Tsingtao has a new look – a newly designed bottle to reflect its status as a premium world beer. Brewed, bottled and imported from Quingdao, this genuine import is crafted with mineral-rich spring water from the Laoshan Mountains and handpicked native rice, which gives its clean, crisp taste and makes it a great accompaniment to food. It’s also a fantastic ingredient in all kinds of Chinese dishes, including vegan and vegetarian ones like this below from Victor Yu, head chef at luxury Chinese restaurant, Yu in Alderley Edge, Cheshire.
Tsingtao Salt & Pepper Tempura Vegetables
Batter mix: 200g plain flour, ½ tsp golden sugar, 300ml Tsingtao Beer, 1 tbsp rapeseed oil
Mix of vegetables such as oyster mushrooms, aubergine, baby pak choi, spring onions, cut into big chunks
Salt & pepper mix: 1 small diced shallot, 1 sliced spring onion, ½ tsp of salt, ¼ tsp of 5 spice powder, ½ tsp of sugar
Mix all the ingredients for the batter mixture in a bowl and cut the vegetables (pak choi and mushrooms in half, aubergine into 3cm cubes, spring onion into 3 cm long batons). Prepare the salt and pepper mix, chop the shallots into small dice and the chilli and spring onion into thin slices. Mix together with salt, sugar and 5 spice powder.
Heat the oil to 190 and dip each vegetable in the batter mixture and deep fry until golden brown. Fry the salt and pepper mix in a dry hot frying pan, add the vegetables and toss to mix well.
Chinese New Year, from Friday 16 February, will be known as Year of the Dog and the Earth Dog more specifically for 2018.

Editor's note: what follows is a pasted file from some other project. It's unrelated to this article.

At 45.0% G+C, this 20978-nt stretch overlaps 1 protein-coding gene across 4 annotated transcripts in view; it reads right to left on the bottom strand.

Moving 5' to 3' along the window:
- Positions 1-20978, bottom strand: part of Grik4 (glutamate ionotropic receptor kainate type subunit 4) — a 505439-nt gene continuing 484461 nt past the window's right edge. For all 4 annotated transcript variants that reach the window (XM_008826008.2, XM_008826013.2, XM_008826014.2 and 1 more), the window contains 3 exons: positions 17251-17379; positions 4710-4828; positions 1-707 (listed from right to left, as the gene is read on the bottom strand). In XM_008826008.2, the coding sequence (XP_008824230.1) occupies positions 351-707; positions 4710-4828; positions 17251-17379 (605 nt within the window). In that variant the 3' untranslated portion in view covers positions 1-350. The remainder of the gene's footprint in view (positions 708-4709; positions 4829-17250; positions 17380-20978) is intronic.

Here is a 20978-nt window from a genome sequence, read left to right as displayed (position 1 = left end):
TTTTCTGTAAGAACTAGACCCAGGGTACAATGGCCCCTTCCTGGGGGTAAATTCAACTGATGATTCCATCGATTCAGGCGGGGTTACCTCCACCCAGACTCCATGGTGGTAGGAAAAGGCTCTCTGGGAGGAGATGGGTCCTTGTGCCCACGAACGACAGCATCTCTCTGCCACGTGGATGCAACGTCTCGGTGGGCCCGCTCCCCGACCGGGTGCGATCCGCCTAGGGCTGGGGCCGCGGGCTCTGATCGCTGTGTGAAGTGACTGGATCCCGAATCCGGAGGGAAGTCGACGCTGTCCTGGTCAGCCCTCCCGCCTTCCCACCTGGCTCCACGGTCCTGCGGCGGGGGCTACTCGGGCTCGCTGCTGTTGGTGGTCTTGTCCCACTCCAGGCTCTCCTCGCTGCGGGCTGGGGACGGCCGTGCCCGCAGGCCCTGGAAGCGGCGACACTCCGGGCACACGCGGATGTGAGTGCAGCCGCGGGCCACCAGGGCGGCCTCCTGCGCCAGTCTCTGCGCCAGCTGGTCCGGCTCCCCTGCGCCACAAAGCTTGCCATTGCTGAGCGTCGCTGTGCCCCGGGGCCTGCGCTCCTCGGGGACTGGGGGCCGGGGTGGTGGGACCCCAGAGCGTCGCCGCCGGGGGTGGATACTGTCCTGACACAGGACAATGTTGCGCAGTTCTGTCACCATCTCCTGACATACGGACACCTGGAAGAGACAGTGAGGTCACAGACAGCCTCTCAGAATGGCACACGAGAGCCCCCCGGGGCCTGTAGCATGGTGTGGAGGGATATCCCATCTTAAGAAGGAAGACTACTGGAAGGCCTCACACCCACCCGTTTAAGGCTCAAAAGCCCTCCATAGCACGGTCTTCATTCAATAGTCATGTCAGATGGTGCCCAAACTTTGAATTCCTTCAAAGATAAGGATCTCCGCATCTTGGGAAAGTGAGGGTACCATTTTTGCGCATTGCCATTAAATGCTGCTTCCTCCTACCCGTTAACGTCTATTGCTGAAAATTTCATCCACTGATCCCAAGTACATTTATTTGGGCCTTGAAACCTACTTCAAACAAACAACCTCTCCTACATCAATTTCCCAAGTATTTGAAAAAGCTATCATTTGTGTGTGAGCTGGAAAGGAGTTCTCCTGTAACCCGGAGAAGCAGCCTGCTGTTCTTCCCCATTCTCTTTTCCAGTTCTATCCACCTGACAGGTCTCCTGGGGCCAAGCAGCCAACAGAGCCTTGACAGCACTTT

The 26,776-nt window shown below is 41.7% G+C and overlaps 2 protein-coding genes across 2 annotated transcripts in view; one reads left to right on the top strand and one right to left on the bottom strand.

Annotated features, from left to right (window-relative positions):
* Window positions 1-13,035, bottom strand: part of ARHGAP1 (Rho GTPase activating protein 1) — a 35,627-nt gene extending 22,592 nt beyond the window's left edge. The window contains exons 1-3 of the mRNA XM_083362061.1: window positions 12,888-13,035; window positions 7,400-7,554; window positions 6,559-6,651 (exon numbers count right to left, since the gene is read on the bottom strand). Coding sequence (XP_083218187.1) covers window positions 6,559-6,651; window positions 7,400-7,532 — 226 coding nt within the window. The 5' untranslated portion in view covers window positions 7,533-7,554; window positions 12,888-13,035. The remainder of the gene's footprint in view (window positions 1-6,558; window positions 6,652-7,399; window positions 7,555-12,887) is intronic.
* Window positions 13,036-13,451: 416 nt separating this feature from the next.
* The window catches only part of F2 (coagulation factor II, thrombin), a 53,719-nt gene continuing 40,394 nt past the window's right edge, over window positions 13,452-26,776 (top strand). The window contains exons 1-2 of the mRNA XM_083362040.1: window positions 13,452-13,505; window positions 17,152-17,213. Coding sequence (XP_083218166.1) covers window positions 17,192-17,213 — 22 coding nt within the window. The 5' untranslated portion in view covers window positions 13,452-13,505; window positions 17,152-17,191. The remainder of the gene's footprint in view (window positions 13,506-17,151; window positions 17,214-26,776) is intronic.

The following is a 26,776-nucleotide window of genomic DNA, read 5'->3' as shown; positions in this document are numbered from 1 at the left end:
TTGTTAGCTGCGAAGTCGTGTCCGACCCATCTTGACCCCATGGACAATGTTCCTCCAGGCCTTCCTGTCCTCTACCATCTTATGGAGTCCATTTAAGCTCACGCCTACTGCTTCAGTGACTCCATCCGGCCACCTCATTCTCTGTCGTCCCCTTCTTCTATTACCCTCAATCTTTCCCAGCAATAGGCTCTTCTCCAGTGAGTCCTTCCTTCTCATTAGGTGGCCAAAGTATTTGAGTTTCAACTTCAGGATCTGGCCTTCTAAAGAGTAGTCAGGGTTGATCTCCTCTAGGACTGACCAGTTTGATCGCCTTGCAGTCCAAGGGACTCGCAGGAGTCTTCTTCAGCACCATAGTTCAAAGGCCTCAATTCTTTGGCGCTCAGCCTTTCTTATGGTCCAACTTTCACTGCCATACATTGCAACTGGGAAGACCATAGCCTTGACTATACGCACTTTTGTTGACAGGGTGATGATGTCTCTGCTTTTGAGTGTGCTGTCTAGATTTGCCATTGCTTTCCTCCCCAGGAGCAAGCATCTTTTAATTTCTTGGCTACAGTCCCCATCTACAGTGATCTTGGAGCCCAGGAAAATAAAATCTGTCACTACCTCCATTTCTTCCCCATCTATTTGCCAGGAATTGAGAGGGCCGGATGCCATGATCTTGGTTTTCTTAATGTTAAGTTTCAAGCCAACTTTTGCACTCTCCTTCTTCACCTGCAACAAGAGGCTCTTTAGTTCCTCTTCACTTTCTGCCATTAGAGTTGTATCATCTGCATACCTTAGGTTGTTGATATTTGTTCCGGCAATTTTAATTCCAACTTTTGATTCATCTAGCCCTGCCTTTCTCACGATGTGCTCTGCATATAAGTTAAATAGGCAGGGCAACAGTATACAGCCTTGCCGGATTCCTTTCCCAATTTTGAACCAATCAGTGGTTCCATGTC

It is traditionally believed that those people born under the year of the dog possess the best traits of human nature, being honest, loyal, friendly and smart – with a strong sense of responsibility. That said, they are also thought to be stubborn and bad socialisers – so maybe ease them in gently to your Chinese New Year party!
Most Chinese New Year party preparations start a week before New Year’s Eve, so there’s plenty of time to get your beer on ice and use some of the tips below for a truly authentic celebration.
Clean Your Home – according to Chinese tradition, cleaning the house will ‘sweep away bad luck’ which may have accumulated inside over the past year and the clean house is then ready for good luck to start entering again.
Decorate – red is the main celebratory colour and symbolises good luck. Try to arrange decorations in quantities of eight, as it’s a very lucky number in Chinese folklore.
Firecrackers –make your party go with a bang by setting of firecrackers, which are said to scare bad spirits away.
Hand out money – prepare red and gold envelopes (Lai See) with money inside, which symbolise prosperity and good luck, to give as gifts to young children.
Cook – create your own Chinese cuisine at home, healthier than a takeaway and your guests will be impressed.
Foods you can eat at Chinese New Year for luck include:
Noodles – for happiness and longevity
Dumplings and spring rolls – for wealth
Tangyuan (sweet rice balls) – family togetherness
Niangao (glutinous rice cake) – higher income
Tangerines and oranges – fullness and wealth
Fish – an increase in prosperity